MICHEL MARTIN, host:
I'm Michel Martin, and this is TELL ME MORE, from NPR News.
Now we turn to a story that gripped the nation 19 years ago, when confirmation hearings were underway for then-Supreme Court nominee Clarence Thomas. A woman who had worked for him at both the Education Department and the Equal Employment Opportunity Commission said he used inappropriate and sexually charged language with her and made advances that were unwelcome. Her name was Anita Hill, and her testimony sparked intense debate about a term that was new to many Americans: sexual harassment. The allegations threw the hearings into a tailspin, leading Thomas to describe it all like this.
Justice CLARENCE THOMAS (U.S. Supreme Court): It is a high-tech lynching for uppity blacks who in any way deign to think for themselves, to do for themselves, to have different ideas.
MARTIN: Eleven days ago, Justice Thomas' wife, Virginia Thomas, called Anita Hill at her office at Brandeis University, where she's a law professor, and asked her to apologize. Professor Hill told the New York Times she initially thought the call was a prank and turned the voicemail over to campus authorities, who contacted the FBI. Ms. Thomas has confirmed to the New York Times that she indeed did make that call.
We wanted to talk more about this, so we've called Harvard University law Professor Charles Ogletree. He represented Anita Hill during the confirmation hearings for Justice Clarence Thomas. Also with us, Dahlia Lithwick, senior legal correspondent for Slate.com.
I welcome you both, and I thank you both so much for speaking with us.
Professor CHARLES OGLETREE (Law, Harvard University): Hi, Michel.
Ms. DAHLIA LITHWICK (Legal Correspondent, Slate.com): Thank you.
MARTIN: Professor Ogletree, what was your reaction when you heard this?
Prof. OGLETREE: Shock. It's 19 years almost to the day this terrible event happened in Washington. And, you know, it's been a living nightmare for Professor Anita Hill. You know, she has turned her life around, written a couple of books, teaching here at Brandeis, minding her own business. And to get this sort of call out of the blue is just beyond imagination.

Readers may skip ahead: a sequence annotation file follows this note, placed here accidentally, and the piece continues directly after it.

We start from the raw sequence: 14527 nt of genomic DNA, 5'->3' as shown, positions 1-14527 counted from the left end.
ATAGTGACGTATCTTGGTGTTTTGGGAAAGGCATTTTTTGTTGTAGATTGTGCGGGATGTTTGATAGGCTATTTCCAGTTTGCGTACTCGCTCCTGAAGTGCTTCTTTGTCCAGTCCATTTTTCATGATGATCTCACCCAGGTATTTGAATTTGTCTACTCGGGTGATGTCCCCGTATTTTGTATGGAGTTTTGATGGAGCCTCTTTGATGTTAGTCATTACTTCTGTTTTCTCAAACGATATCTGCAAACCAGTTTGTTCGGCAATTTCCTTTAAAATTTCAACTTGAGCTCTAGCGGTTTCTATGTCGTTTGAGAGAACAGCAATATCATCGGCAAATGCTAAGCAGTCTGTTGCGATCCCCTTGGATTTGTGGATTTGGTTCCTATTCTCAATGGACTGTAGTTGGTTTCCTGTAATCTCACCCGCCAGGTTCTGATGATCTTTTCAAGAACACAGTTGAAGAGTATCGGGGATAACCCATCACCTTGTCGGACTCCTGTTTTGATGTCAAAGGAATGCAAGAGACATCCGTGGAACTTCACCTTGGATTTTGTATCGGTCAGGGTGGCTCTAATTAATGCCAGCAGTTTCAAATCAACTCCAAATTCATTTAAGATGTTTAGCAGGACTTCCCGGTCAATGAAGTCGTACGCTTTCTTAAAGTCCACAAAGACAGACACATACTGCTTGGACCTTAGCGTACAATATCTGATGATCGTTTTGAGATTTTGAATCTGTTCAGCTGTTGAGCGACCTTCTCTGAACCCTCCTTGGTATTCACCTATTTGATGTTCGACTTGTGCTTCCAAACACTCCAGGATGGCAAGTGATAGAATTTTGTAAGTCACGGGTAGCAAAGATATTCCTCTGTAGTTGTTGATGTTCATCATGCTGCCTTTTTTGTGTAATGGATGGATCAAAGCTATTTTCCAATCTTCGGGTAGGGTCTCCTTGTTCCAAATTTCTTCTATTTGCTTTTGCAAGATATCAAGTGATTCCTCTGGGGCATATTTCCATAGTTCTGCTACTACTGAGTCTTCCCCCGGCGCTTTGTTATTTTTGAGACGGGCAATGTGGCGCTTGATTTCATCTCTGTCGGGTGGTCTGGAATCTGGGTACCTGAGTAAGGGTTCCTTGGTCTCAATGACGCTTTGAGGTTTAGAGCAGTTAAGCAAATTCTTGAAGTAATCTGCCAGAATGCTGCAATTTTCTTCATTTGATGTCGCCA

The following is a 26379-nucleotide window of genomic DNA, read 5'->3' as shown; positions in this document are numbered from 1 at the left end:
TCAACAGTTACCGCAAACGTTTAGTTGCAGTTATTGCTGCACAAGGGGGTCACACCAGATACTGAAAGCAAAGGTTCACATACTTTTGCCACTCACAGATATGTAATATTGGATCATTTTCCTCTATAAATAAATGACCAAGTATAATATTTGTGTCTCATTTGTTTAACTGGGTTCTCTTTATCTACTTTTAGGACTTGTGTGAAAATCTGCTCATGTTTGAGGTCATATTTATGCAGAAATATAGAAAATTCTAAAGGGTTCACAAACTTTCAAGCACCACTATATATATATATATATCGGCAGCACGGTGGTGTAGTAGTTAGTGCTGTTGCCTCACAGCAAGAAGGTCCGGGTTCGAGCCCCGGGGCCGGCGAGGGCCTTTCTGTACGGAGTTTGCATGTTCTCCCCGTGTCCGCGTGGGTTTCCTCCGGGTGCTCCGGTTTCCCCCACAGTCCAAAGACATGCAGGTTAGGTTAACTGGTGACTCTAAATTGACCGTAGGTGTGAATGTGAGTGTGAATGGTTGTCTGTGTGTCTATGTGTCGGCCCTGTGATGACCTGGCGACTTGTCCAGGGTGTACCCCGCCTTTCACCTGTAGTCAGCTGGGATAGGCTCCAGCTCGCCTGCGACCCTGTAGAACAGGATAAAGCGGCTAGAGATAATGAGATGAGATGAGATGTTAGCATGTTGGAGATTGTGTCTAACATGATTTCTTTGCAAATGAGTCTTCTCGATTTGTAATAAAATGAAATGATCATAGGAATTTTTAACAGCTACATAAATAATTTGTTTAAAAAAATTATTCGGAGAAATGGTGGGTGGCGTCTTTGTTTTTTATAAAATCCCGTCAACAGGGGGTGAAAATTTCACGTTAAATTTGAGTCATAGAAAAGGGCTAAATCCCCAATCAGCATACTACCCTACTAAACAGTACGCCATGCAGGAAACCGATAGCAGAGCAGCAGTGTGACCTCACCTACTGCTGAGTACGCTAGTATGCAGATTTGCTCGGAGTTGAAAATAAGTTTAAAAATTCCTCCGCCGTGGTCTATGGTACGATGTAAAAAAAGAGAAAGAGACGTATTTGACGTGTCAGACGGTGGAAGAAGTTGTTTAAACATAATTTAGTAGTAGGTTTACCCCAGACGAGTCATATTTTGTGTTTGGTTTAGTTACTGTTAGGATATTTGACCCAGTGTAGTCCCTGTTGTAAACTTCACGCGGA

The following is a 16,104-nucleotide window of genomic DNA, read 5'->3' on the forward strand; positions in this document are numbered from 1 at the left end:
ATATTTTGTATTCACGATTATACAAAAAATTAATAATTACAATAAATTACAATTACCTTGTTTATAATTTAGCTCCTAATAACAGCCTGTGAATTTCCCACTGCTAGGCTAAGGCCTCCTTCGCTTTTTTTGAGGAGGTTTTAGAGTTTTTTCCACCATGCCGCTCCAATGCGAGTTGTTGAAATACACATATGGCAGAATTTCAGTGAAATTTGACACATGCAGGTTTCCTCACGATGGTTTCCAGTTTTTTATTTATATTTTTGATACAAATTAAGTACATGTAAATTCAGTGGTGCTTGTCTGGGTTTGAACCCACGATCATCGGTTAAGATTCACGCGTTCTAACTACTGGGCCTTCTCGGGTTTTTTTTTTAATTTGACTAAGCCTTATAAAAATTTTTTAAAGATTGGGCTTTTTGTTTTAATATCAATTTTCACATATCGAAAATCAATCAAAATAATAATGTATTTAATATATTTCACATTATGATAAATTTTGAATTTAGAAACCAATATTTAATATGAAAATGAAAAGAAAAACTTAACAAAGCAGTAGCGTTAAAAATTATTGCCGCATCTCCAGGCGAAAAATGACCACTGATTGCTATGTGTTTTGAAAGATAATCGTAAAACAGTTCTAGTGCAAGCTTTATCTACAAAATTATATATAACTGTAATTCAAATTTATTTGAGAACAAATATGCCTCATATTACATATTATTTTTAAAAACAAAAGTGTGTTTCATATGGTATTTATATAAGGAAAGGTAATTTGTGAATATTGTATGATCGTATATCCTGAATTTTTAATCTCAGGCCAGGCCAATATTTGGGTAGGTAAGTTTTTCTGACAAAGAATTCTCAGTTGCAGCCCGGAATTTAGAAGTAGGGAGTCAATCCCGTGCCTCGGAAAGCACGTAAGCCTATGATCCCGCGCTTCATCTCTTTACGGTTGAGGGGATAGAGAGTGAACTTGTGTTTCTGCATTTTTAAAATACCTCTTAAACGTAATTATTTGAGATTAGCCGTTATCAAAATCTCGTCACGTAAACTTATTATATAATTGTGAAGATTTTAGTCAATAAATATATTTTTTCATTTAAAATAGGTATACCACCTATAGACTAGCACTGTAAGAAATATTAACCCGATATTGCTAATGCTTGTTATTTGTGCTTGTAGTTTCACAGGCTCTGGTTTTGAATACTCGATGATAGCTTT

When she called and told me that she'd received it, I thought it had to be a prank and advised her not to do anything other than to have it examined by the authorities. But it's a complete shock, Michel. There's no way to explain it as a thoughtful, rational step by anyone to take.
MARTIN: And we'll mention that we reached out to Professor Hill, and she - her office issued this statement on her behalf, saying: I certainly thought the call was inappropriate. I have no intention of apologizing because I testified truthfully about my experience, and I stand by that testimony.
So, Dahlia Lithwick, what is your response? And I'm also curious, because you've covered the Supreme Court, about whether there is any - can you think of another example where the spouse of a Supreme Court justice took some - a public action in this way?
Ms. LITHWICK: No. Michel, this is an unprecedented wife. I mean, interestingly, if you read, there's a wonderful new biography of Justice Brennan that's just come out by Seth Stern and Steve Wermiel. And one of the things that's fascinating is how the wife of the Supreme Court justice was historically shunt to the side, you know, they took pictures of her and her window treatments. Justice Brennan's wife slowly, apparently, drank herself to death, never commented on anything.
So, you know, you had this historic role of wives as sort of potted plants who were sort of the help meat who never spoke. And we have no precedent for Ginni Thomas, who has her own Tea Party group, who's raising funds for Tea Party groups, who's out there giving barn-storming speeches to Tea Party members. We have no template for what to do with this. This is not what Supreme Court wives do. Whether that's good or bad is one question. But whether she somehow has crossed a line is another.
MARTIN: Do you think she's crossed a line? Do you feel uncomfortable hazarding an opinion about that at this point?
Ms. LITHWICK: You know, I think this is not new. I mean, when Clarence Thomas' autobiography came out three years ago, he did the same thing they're doing now. You know, he vilified her. He said that she was treacherous.
MARTIN: Anita Hill. He vilified Anita Hill. OK.
Ms. LITHWICK: Anita Hill. Yeah. No, he was very critical of her. He sort of decried her false religious demeanor. It was a very, very blistering personal attack, and at the time Ginni Thomas said she needs to apologize. So this is, for some reason, a fight that the Thomas' want to continue re-litigating with a very, very unwilling and reluctant Anita Hill.
MARTIN: Just to add additional context here, Virginia Thomas is a long-time conservative activist. I believe she's a former lobbyist for the Chamber of Commerce. And now she's founded a new non-profit group called Liberty Central, which opposes what she has characterized as the leftist tyranny of the Obama administration. And she was a keynote speaker earlier this month, for example, in Richmond, Virginia at a state convention, which was a large sort of Tea Party gathering.